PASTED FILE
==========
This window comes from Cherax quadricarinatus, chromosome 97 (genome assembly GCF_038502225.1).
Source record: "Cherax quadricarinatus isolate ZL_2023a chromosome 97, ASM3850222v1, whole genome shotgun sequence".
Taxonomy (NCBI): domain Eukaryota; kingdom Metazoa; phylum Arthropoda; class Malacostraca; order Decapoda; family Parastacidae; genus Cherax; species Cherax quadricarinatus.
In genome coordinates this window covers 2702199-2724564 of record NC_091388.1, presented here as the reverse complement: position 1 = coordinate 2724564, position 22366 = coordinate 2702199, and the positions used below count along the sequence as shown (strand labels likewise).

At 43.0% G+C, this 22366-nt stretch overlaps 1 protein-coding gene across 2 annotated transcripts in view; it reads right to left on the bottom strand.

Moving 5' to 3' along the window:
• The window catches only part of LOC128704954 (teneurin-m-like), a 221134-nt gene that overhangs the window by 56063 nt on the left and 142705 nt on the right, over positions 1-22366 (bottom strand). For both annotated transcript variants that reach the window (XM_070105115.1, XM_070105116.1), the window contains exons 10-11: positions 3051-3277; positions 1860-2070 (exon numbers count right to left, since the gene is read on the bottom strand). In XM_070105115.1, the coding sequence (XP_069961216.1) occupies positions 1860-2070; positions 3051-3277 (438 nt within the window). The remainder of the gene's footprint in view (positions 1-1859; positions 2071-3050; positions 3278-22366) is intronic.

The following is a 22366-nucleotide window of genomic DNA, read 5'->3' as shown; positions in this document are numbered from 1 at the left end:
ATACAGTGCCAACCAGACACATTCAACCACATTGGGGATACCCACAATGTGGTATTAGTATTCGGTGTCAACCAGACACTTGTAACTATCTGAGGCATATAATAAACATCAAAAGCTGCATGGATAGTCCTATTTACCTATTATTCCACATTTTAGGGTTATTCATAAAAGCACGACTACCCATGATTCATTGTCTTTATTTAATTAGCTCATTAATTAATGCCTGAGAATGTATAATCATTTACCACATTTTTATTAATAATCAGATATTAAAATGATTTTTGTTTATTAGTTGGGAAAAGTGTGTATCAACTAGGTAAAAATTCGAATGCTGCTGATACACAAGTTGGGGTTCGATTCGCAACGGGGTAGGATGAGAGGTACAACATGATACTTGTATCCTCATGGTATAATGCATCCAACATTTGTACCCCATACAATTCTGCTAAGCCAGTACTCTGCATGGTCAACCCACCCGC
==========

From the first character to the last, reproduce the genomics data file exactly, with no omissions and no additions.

This window comes from Cherax quadricarinatus, chromosome 97 (genome assembly GCF_038502225.1).
Source record: "Cherax quadricarinatus isolate ZL_2023a chromosome 97, ASM3850222v1, whole genome shotgun sequence".
Taxonomy (NCBI): domain Eukaryota; kingdom Metazoa; phylum Arthropoda; class Malacostraca; order Decapoda; family Parastacidae; genus Cherax; species Cherax quadricarinatus.
In genome coordinates this window covers 2702199-2724564 of record NC_091388.1, presented here as the reverse complement: position 1 = coordinate 2724564, position 22366 = coordinate 2702199, and the positions used below count along the sequence as shown (strand labels likewise).

At 43.0% G+C, this 22366-nt stretch overlaps 1 protein-coding gene across 2 annotated transcripts in view; it reads right to left on the bottom strand.

Moving 5' to 3' along the window:
• The window catches only part of LOC128704954 (teneurin-m-like), a 221134-nt gene that overhangs the window by 56063 nt on the left and 142705 nt on the right, over positions 1-22366 (bottom strand). For both annotated transcript variants that reach the window (XM_070105115.1, XM_070105116.1), the window contains exons 10-11: positions 3051-3277; positions 1860-2070 (exon numbers count right to left, since the gene is read on the bottom strand). In XM_070105115.1, the coding sequence (XP_069961216.1) occupies positions 1860-2070; positions 3051-3277 (438 nt within the window). The remainder of the gene's footprint in view (positions 1-1859; positions 2071-3050; positions 3278-22366) is intronic.

The following is a 22366-nucleotide window of genomic DNA, read 5'->3' as shown; positions in this document are numbered from 1 at the left end:
ATACAGTGCCAACCAGACACATTCAACCACATTGGGGATACCCACAATGTGGTATTAGTATTCGGTGTCAACCAGACACTTGTAACTATCTGAGGCATATAATAAACATCAAAAGCTGCATGGATAGTCCTATTTACCTATTATTCCACATTTTAGGGTTATTCATAAAAGCACGACTACCCATGATTCATTGTCTTTATTTAATTAGCTCATTAATTAATGCCTGAGAATGTATAATCATTTACCACATTTTTATTAATAATCAGATATTAAAATGATTTTTGTTTATTAGTTGGGAAAAGTGTGTATCAACTAGGTAAAAATTCGAATGCTGCTGATACACAAGTTGGGGTTCGATTCGCAACGGGGTAGGATGAGAGGTACAACATGATACTTGTATCCTCATGGTATAATGCATCCAACATTTGTACCCCATACAATTCTGCTAAGCCAGTACTCTGCATGGTCAACCCACCCGC